It has been a year since I had a chance to talk about Practical JOSE in Apache CXF at Apache Con NA 2015.
As Talend has released its newest version of Talend Data Fabric 6.2.1 for GA, I thought this would be a good time to talk about software upgrades within the Enterprise.
Data is a critical competitive factor and is becoming more and more crucial for achieving success. In theory, hardly anyone disputes this to any extent. But in practice there are some very different levels of maturity when it comes to handling data. Based on practical experience gained in medium-sized companies in particular, I would like to try to describe five typical levels of maturity. This is intended to provide a helping hand on the way to becoming a data-driven organization.
With the continued growth in Cloud computing, more and more organizations are moving their data to Software as a Service (SaaS) providers such as Salesforce.
If you're about to embark on a Data Migration or Data Integration project, and you're used to working with a traditional relational database that sits in your own data center, you may be in for a few surprises.
It’s widely understood that our world is becoming digital—consumers, business workers and leaders alike want information and services to be delivered ‘as they like, when and wherever they want.’ In order to meet this demand, the companies need to become more data-driven—using enterprise information to make educated decisions—in order to increase customer service and overall competitive advantage.
With the Euro 2016 tournament now drawing to a close, and having two kids of my own in a competitive soccer league, even a French husband; I now live and breathe football (or soccer depending on your frame of reference) almost every single day.
Engineering a big data ingestion pipeline is complicated – if you don’t have the right tools.
All data, be it big, little, dark, structured, or unstructured, must be ingested, cleansed, and transformed before insights can be gleaned, a base tenet of the analytics process model.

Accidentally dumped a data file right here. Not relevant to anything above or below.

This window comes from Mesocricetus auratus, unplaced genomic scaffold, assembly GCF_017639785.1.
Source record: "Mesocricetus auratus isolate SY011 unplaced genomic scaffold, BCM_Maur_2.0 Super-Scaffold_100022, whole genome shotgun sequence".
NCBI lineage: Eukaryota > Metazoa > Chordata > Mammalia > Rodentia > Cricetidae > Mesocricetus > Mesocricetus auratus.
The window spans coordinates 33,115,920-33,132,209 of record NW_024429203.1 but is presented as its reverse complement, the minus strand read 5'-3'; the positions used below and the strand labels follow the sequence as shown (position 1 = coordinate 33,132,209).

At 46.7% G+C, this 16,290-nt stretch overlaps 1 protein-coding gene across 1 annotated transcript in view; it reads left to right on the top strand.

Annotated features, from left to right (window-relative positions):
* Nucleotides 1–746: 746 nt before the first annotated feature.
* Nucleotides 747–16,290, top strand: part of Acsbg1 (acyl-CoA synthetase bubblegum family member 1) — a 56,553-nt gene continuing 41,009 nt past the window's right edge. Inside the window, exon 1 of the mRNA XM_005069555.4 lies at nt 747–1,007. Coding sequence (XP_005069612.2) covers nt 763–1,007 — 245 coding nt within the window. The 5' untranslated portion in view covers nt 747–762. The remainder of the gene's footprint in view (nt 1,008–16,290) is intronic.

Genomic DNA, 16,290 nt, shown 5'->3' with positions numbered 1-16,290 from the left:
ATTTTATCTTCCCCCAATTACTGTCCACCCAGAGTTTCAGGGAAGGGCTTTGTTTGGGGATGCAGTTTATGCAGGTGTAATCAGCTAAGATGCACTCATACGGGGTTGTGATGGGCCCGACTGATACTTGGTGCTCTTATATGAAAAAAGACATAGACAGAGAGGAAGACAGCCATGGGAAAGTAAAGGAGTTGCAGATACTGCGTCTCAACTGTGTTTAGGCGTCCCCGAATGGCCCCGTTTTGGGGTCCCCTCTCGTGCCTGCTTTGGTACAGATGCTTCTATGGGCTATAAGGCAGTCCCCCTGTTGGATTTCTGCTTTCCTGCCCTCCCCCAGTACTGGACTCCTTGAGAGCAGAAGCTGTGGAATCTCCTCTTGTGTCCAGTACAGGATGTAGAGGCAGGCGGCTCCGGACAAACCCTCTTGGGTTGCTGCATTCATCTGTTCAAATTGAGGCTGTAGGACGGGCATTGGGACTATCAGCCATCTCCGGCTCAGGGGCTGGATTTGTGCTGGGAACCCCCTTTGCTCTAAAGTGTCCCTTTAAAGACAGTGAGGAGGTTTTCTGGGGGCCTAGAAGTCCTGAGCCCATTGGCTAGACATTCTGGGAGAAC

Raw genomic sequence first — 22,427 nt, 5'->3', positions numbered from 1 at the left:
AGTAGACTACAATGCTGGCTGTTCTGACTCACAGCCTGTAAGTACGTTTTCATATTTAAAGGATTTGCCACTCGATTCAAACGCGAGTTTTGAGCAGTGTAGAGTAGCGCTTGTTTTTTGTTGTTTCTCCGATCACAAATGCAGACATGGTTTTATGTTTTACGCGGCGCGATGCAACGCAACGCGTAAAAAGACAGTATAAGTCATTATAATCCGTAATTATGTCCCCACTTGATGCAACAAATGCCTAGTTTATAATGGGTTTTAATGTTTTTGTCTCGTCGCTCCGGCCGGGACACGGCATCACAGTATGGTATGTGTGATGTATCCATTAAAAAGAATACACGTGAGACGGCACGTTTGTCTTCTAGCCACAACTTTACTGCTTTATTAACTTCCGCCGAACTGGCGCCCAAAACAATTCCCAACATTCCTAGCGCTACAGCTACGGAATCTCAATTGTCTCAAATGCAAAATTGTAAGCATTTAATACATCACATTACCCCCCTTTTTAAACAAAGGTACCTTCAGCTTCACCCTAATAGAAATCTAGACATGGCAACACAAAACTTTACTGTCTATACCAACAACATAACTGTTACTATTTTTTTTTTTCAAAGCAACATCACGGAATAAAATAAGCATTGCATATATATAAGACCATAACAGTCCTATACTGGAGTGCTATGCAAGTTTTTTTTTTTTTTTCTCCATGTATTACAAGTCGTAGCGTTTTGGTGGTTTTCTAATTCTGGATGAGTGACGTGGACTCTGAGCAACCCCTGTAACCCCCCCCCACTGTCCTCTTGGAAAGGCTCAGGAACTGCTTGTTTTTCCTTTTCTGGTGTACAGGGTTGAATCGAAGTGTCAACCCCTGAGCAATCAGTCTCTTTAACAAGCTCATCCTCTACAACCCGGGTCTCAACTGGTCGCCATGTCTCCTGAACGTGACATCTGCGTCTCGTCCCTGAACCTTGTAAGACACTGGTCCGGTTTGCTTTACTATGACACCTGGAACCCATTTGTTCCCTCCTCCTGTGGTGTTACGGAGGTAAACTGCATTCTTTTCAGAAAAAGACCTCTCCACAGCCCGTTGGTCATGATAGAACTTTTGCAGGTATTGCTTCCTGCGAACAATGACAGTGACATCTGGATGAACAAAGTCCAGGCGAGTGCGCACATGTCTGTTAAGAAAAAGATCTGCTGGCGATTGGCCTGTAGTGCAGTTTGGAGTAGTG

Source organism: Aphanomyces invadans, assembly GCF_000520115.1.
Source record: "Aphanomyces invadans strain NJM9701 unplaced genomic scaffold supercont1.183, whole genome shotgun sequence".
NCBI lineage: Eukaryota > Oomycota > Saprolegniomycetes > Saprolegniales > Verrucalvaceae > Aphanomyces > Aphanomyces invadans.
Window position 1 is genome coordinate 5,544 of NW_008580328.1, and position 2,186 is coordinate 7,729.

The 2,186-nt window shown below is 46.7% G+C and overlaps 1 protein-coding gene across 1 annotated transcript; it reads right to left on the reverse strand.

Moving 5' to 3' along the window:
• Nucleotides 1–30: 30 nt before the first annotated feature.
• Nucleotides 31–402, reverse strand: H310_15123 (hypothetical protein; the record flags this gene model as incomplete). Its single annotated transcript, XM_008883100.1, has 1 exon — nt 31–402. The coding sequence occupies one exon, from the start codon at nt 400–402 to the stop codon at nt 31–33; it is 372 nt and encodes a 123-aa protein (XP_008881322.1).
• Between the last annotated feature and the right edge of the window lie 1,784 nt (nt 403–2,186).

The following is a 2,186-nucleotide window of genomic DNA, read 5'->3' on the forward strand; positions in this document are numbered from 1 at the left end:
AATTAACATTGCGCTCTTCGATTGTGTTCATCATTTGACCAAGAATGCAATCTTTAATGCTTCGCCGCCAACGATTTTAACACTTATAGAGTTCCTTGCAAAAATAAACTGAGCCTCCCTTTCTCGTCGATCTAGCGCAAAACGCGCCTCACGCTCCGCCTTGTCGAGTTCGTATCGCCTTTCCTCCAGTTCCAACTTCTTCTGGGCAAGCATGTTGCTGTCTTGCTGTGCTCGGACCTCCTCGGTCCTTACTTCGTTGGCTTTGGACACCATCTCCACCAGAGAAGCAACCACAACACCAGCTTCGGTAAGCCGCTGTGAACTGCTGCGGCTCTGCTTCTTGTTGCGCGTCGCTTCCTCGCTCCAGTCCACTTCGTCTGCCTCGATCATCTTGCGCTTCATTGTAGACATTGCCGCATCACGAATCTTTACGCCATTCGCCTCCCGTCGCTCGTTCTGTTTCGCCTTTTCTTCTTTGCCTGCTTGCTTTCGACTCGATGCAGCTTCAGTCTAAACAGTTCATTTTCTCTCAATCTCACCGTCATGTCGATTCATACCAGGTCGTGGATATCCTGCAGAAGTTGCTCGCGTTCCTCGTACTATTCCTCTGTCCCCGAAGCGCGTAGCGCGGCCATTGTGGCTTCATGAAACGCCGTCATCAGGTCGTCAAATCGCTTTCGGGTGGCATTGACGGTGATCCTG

According to a University of Southern California study, less than a decade ago, overall digital information located on storage devices, for the entire world, reached 300 Exabyte. To figure out what it’s like, just imagine that it would require over 400 billion CD-ROMs. If you were to build a stack with it, you would go over the distance from the earth to the moon…
Recently, I was fortunate enough to find myself in Munich, Germany during a trip to visit with family and discovered that just north of town is the city of Ingolstadt, which is home to the Audi factory. Being somewhat of a gear-head and very much an Audi fan, I decided to take the factory tour and check out the museum (I essentially got a private tour as I took the English version and it was only my wife and I on it - HIGHLY recommend it!).
In the beginning of ETL….
When I started my IT career over 15 years ago I was nothing more than a “Fresh-out” with a college degree and an interest in computers and programming. At that time, I knew the theories behind the Software Development Life Cycle (SDLC) and had put it to some practice in a classroom setting but, I was still left questioning how it relates to the big, bad corporate world. And by the way, what the heck is ETL?
With the release of Apache Spark version 2.0 out in preview, there has been a lot of buzz recently about the implications of this advanced technology. Nowhere was that more apparent than in San Francisco this week where Spark Summit West drew a sold-out crowd of 2,500 software developers and data scientists, according to host and Spark cloud service provider Databricks.
Self-service data preparation, which we define as empowering business workers and analysts to prepare data for themselves prior to analysis, is often cited as the next big thing. In fact, Gartner predicted last year that “by 2018 most business users and analysts in organisations will have access to self-service tools to prepare data for analysis“.